I think in 2003, we both went full time and started to take it more seriously. We began designing belts, bags, and smaller leather accessories and moved out of Arnold’s space and found our own in downtown Los Angeles.
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Jon: Well I would say that’s more than a sufficient answer. One of the things I find great about your product line is the way it seems to mix vintage and utilitarian influences, yet it resists feeling either dated or too contemporary. I feel cliche asking, but where do you draw your inspiration from to keep coming up with new ideas?
Chris Bray: We are constantly looking for new trims, attachments, unique closures, etc. So sometimes a simple brass snap hook, buckle, or handle will inspire an entire bag design. We go to a lot of swap meets and flea markets to find ideas. I bought a very old English rifle sling recently that has a number of exceptionally well crafted brass fittings. The leather was shot but the fittings will be reworked and cast again at some point. Historic websites, military surplus shops, old movies, E-bay… all provide ideas and inspiration to build from.
Jon: See that’s really interesting, you almost work backwards from how I would’ve expected. Building the product around unique details, as opposed to building the product then figuring out the details. Obviously, much of this stuff is no longer in production and oftentimes the companies that made them no longer exist. How hard is it getting this stuff reverse engineered and produced? And as a guy who loves researching things a little too much, I’d imagine it takes some serious digging at times to source these pieces of hardware.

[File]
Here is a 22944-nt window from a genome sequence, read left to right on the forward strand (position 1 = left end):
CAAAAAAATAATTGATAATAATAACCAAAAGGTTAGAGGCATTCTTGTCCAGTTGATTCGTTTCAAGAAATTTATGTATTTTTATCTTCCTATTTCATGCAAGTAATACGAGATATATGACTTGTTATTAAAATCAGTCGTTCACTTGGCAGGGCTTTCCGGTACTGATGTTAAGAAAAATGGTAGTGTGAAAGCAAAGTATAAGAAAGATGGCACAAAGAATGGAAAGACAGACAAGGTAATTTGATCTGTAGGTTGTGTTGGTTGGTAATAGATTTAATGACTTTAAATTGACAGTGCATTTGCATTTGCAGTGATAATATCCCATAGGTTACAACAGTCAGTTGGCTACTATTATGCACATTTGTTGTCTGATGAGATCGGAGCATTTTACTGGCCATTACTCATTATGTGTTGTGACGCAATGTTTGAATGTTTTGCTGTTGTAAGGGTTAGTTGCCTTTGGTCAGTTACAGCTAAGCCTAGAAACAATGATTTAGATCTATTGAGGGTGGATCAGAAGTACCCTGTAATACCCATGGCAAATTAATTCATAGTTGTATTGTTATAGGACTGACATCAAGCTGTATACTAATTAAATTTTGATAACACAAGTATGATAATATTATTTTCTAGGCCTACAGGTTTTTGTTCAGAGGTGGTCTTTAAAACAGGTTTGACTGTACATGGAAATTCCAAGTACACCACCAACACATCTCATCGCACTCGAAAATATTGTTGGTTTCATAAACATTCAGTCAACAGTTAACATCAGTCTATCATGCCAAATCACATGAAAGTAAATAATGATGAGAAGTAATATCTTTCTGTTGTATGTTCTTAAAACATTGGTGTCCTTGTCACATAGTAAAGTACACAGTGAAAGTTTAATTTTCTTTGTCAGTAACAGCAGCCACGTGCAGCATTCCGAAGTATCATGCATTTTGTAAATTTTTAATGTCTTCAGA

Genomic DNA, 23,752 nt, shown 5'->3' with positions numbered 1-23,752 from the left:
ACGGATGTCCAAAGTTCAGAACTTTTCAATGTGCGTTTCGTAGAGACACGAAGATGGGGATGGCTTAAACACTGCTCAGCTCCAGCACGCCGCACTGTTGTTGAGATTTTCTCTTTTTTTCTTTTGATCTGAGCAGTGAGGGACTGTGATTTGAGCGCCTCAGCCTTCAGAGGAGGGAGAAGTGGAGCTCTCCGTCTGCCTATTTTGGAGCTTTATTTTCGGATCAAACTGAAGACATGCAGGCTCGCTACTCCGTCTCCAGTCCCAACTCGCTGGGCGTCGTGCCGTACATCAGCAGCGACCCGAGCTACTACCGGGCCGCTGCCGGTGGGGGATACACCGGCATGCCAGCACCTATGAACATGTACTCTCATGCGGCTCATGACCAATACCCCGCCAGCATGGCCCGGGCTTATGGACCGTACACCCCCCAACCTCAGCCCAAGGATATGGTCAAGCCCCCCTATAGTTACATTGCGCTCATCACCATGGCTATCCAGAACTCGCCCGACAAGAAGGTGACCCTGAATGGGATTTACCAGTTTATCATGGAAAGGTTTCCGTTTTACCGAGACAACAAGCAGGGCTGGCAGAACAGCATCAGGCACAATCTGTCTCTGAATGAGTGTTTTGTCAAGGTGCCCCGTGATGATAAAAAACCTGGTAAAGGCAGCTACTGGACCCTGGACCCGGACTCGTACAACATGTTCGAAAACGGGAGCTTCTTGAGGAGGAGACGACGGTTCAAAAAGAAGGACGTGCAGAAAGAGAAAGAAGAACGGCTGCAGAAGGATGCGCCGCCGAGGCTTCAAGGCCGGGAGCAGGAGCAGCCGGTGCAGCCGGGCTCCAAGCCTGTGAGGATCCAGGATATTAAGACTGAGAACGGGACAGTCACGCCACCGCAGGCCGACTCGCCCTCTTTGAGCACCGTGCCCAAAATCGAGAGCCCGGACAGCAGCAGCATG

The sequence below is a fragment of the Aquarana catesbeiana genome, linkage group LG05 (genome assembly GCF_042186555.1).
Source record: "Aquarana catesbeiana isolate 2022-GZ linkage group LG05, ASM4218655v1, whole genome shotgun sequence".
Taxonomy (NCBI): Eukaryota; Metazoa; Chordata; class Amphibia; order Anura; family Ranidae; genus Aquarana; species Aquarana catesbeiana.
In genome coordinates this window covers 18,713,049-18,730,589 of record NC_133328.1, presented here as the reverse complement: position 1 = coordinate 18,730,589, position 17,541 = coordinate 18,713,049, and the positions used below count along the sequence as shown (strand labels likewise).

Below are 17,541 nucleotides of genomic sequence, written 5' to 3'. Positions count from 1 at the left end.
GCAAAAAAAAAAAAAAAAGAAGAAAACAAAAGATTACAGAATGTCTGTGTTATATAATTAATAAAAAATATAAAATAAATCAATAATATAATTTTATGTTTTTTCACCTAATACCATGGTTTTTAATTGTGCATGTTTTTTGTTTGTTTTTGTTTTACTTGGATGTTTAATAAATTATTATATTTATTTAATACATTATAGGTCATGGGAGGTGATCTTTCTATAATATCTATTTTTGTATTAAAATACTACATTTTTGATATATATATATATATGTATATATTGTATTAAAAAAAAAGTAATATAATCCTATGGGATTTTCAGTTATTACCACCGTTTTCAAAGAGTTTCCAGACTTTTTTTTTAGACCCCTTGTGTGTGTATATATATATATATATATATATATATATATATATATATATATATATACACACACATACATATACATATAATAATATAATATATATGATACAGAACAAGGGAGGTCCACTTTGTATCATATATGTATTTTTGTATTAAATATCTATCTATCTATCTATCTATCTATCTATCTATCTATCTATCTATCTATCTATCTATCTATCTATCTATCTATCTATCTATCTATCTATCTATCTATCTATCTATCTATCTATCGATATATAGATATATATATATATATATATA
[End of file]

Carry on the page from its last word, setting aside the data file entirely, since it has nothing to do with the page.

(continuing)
Chris Bray: This is true. Companies that make hardware for the leather industry in the US are becoming nearly non existent. So digging around can get frustrating. The cost to make the goods here, trying to compete with China, fighting with the EPA and their taxes makes it very tough. One of our metal guys had the EPA out to his manufacturing plant and they told him he had to retro-fit his roof because of air quality issues. The bill was 200k. The EPA isn’t running around China, if you get my drift. A bunch of leather tanneries have had EPA issues and, again, there are a lot of Chinese based tanneries fighting for US based companies business. I know a few West Coast tanneries whose land was worth much more than what they made each year. So these 100+ year old tanneries closed their doors.
…after you have been designing in any given field or discipline, keeping it fresh and always finding a way to make it more interesting will only keep the fire burning. Much like a relationship…